While navel gazing for a presentation proposal, I debated both sides of the “Do you need a PMO to adopt Project Portfolio Management (PPM) practices successfully?” question and decided that while PPM success is achievable in the absence of a PMO, it becomes vastly more challenging.
This position may appear contrary to an earlier article of mine but this is not the case – I still feel that PMOs that purely focus on project oversight are a crutch, but PMOs that aspire towards more lofty goals can add tremendous value.
Here are a few reasons:
1. While you can engage a consulting firm to define and deploy your preliminary governance model and PPM procedures, where will the ongoing responsibility lie for tuning and tweaking those procedures?
2. Unless you are fortunate enough to work in a company where everyone follows processes & procedures blindly, there are likely to be some “teething pains” as PPM practices are rolled out and refined – who is going to be responsible for keeping an eye on compliance and coaching staff through these issues?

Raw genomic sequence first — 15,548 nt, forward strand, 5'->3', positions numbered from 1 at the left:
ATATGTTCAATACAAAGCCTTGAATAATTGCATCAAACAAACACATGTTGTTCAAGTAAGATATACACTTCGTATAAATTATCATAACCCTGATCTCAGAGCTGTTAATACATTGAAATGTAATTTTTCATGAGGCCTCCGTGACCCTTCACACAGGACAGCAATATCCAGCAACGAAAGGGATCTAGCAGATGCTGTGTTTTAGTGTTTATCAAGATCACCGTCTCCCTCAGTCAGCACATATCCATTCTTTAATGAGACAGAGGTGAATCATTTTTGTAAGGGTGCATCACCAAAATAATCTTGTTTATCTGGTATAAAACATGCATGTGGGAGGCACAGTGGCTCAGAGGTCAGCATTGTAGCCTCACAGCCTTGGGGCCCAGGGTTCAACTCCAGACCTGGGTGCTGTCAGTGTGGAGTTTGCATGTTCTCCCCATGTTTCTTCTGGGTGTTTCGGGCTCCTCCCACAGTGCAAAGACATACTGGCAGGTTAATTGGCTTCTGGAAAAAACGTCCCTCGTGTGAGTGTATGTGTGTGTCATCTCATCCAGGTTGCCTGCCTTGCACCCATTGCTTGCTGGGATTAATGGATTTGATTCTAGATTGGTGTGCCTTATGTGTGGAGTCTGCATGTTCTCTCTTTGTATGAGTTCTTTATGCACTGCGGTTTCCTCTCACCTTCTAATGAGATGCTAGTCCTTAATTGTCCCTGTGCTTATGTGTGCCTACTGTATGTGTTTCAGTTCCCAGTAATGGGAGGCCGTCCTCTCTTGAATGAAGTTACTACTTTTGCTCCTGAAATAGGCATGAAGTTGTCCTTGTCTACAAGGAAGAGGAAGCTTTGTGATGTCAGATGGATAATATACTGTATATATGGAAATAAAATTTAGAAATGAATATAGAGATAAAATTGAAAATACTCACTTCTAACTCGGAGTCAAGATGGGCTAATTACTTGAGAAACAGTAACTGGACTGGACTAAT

3. Who will own the configuration and application support for your PPM tools (if you purchase them) or for your homegrown templates and systems?
4. Who will review, refine and prepare reports, dashboards and other communiques for and as a result of governance committee meetings?
5. What organization group is responsible for helping project requestors or sponsors to develop consistent, good quality business cases or other project initiation documents?
6. Who has the skills and neutrality to quantitatively evaluate project requests via scoring methodologies or other approaches for project selection or prioritization purposes?
7. Who else has the lack of bias to “call it like it is” when certain executives start to revert to using influence instead of merit to get their projects authorized or prioritized?
If you can identify another group or department in your organization that can fulfill these responsibilities effectively, then by all means, proceed without a PMO. If not, then decide whether your organization has the appetite to create a team focused on achieving these duties. If the answer to both of these questions is “no”, are you really sure you want to explore PPM?